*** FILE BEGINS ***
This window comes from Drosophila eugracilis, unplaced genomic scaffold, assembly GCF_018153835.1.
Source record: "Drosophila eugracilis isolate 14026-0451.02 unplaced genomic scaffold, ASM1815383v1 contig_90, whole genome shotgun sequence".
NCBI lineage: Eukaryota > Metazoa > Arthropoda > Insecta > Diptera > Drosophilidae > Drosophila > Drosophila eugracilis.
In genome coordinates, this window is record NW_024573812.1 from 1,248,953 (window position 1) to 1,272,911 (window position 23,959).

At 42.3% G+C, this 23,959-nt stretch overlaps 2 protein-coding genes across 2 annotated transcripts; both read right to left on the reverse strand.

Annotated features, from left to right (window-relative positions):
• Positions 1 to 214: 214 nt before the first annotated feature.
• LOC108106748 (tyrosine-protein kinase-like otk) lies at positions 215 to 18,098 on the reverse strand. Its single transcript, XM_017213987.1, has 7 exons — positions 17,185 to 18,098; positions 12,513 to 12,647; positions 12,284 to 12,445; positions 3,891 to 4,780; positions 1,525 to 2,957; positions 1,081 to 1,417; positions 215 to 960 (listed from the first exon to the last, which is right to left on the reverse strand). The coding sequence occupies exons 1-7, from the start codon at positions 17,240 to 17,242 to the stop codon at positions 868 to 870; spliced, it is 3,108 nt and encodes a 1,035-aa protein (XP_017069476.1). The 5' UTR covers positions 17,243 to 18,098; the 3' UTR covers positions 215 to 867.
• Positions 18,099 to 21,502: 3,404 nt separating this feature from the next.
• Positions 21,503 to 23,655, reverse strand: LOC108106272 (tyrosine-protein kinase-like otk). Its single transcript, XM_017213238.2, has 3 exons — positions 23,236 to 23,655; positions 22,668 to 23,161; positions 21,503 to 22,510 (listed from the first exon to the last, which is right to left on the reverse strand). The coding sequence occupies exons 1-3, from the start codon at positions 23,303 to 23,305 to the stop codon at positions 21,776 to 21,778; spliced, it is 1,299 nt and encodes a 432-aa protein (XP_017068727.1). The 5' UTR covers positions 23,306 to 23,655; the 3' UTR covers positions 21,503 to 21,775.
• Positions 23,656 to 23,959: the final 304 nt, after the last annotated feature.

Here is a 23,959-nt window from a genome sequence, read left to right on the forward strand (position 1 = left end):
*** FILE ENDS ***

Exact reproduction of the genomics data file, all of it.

This window comes from Drosophila eugracilis, unplaced genomic scaffold, assembly GCF_018153835.1.
Source record: "Drosophila eugracilis isolate 14026-0451.02 unplaced genomic scaffold, ASM1815383v1 contig_90, whole genome shotgun sequence".
NCBI lineage: Eukaryota > Metazoa > Arthropoda > Insecta > Diptera > Drosophilidae > Drosophila > Drosophila eugracilis.
In genome coordinates, this window is record NW_024573812.1 from 1,248,953 (window position 1) to 1,272,911 (window position 23,959).

At 42.3% G+C, this 23,959-nt stretch overlaps 2 protein-coding genes across 2 annotated transcripts; both read right to left on the reverse strand.

Annotated features, from left to right (window-relative positions):
• Positions 1 to 214: 214 nt before the first annotated feature.
• LOC108106748 (tyrosine-protein kinase-like otk) lies at positions 215 to 18,098 on the reverse strand. Its single transcript, XM_017213987.1, has 7 exons — positions 17,185 to 18,098; positions 12,513 to 12,647; positions 12,284 to 12,445; positions 3,891 to 4,780; positions 1,525 to 2,957; positions 1,081 to 1,417; positions 215 to 960 (listed from the first exon to the last, which is right to left on the reverse strand). The coding sequence occupies exons 1-7, from the start codon at positions 17,240 to 17,242 to the stop codon at positions 868 to 870; spliced, it is 3,108 nt and encodes a 1,035-aa protein (XP_017069476.1). The 5' UTR covers positions 17,243 to 18,098; the 3' UTR covers positions 215 to 867.
• Positions 18,099 to 21,502: 3,404 nt separating this feature from the next.
• Positions 21,503 to 23,655, reverse strand: LOC108106272 (tyrosine-protein kinase-like otk). Its single transcript, XM_017213238.2, has 3 exons — positions 23,236 to 23,655; positions 22,668 to 23,161; positions 21,503 to 22,510 (listed from the first exon to the last, which is right to left on the reverse strand). The coding sequence occupies exons 1-3, from the start codon at positions 23,303 to 23,305 to the stop codon at positions 21,776 to 21,778; spliced, it is 1,299 nt and encodes a 432-aa protein (XP_017068727.1). The 5' UTR covers positions 23,306 to 23,655; the 3' UTR covers positions 21,503 to 21,775.
• Positions 23,656 to 23,959: the final 304 nt, after the last annotated feature.

Here is a 23,959-nt window from a genome sequence, read left to right on the forward strand (position 1 = left end):